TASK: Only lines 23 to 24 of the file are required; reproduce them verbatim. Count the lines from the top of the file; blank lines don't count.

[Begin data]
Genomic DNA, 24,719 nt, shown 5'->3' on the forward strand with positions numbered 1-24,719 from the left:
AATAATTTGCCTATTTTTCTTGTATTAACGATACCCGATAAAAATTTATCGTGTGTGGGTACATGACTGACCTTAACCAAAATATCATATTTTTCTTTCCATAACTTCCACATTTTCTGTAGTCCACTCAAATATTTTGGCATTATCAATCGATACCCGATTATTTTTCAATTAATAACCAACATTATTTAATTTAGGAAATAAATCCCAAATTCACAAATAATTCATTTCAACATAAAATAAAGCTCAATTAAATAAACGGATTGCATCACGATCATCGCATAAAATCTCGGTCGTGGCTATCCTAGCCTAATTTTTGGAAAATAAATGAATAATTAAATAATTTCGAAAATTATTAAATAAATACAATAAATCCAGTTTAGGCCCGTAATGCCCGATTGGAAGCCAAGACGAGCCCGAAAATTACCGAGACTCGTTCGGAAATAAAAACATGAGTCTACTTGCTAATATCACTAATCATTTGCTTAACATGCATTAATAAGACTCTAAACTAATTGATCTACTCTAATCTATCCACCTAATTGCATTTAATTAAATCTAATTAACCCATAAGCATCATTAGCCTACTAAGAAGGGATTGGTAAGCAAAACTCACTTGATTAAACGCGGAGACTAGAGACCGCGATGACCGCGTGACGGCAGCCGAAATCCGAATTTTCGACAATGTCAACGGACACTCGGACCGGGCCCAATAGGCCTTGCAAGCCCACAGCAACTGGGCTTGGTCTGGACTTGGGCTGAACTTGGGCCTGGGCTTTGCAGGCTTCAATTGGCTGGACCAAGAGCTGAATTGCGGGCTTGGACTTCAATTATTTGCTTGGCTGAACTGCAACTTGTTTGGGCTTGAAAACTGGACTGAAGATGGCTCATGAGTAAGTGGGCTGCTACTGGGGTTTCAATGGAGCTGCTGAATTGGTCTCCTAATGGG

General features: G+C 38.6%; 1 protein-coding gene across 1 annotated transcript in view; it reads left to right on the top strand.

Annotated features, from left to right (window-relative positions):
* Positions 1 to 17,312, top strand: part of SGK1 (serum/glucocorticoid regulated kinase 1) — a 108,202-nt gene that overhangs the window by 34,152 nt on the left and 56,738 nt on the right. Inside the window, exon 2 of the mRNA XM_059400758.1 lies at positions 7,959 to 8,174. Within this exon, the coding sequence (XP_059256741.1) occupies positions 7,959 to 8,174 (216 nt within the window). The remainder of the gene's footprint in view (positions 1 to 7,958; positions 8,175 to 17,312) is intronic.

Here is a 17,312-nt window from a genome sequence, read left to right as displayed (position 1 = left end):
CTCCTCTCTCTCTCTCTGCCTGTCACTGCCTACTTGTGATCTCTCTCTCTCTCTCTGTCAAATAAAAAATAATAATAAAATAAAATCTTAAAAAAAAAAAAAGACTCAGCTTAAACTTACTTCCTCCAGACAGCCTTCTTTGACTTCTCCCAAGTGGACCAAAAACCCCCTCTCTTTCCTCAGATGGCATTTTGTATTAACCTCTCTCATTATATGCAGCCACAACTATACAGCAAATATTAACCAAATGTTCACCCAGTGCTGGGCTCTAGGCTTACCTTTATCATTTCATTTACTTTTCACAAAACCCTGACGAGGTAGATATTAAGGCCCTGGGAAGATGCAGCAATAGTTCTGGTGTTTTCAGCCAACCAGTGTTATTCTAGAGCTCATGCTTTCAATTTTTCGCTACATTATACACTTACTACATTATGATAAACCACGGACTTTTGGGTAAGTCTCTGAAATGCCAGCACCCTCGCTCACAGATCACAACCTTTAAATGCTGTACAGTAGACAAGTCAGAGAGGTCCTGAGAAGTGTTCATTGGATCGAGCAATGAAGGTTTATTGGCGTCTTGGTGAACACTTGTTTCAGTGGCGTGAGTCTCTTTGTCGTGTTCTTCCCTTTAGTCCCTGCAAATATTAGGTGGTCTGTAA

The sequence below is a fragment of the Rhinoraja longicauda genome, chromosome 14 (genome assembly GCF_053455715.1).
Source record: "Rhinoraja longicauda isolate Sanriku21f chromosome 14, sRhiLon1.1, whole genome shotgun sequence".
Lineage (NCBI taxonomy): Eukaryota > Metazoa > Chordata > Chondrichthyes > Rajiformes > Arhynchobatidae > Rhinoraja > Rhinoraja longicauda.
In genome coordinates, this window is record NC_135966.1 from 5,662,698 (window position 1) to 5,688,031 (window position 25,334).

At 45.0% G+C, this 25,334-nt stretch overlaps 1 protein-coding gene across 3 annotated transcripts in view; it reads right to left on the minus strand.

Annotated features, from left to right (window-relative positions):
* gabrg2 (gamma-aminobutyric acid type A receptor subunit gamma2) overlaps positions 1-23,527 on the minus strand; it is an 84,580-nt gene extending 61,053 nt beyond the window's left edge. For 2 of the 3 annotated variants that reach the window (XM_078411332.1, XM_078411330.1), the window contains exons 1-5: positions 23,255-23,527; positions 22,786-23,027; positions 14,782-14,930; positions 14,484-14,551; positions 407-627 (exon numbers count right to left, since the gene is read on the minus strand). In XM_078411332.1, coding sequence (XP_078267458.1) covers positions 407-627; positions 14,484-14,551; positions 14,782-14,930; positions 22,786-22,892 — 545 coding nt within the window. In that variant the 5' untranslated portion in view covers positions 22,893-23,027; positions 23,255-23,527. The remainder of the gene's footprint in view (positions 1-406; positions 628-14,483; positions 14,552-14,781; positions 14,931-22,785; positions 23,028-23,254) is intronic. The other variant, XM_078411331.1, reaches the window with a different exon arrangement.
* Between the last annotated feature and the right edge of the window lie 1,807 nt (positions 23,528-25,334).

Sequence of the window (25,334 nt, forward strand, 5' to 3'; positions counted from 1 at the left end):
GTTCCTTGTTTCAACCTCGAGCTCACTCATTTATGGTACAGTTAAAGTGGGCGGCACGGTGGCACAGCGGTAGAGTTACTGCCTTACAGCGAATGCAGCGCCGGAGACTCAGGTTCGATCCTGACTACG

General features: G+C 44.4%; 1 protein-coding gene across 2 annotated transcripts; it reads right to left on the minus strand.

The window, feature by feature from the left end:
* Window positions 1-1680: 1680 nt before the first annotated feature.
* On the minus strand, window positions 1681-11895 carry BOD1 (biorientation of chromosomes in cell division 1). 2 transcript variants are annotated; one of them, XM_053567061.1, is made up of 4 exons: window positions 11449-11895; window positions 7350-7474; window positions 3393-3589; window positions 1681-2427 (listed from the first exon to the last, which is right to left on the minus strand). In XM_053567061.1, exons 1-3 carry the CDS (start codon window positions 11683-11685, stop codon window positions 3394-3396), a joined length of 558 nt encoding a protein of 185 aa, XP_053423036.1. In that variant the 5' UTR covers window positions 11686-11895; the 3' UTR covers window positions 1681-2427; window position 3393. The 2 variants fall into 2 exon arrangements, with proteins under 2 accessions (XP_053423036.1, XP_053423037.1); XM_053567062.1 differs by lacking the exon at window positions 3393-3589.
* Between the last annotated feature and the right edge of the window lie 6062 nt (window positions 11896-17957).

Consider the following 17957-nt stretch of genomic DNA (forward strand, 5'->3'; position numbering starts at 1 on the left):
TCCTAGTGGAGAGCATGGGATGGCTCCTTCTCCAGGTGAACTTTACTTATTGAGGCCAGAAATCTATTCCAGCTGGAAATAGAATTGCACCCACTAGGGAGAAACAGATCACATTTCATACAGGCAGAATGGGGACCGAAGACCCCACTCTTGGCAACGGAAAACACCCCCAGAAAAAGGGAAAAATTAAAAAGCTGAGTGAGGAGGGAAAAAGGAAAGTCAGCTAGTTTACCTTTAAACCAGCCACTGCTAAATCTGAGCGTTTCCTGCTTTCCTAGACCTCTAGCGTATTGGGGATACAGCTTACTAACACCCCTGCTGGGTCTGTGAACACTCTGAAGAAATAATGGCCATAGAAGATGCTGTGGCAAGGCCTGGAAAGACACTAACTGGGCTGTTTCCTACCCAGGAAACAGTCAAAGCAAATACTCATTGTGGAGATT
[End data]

Consider the following 17957-nt stretch of genomic DNA (forward strand, 5'->3'; position numbering starts at 1 on the left):
TCCTAGTGGAGAGCATGGGATGGCTCCTTCTCCAGGTGAACTTTACTTATTGAGGCCAGAAATCTATTCCAGCTGGAAATAGAATTGCACCCACTAGGGAGAAACAGATCACATTTCATACAGGCAGAATGGGGACCGAAGACCCCACTCTTGGCAACGGAAAACACCCCCAGAAAAAGGGAAAAATTAAAAAGCTGAGTGAGGAGGGAAAAAGGAAAGTCAGCTAGTTTACCTTTAAACCAGCCACTGCTAAATCTGAGCGTTTCCTGCTTTCCTAGACCTCTAGCGTATTGGGGATACAGCTTACTAACACCCCTGCTGGGTCTGTGAACACTCTGAAGAAATAATGGCCATAGAAGATGCTGTGGCAAGGCCTGGAAAGACACTAACTGGGCTGTTTCCTACCCAGGAAACAGTCAAAGCAAATACTCATTGTGGAGATT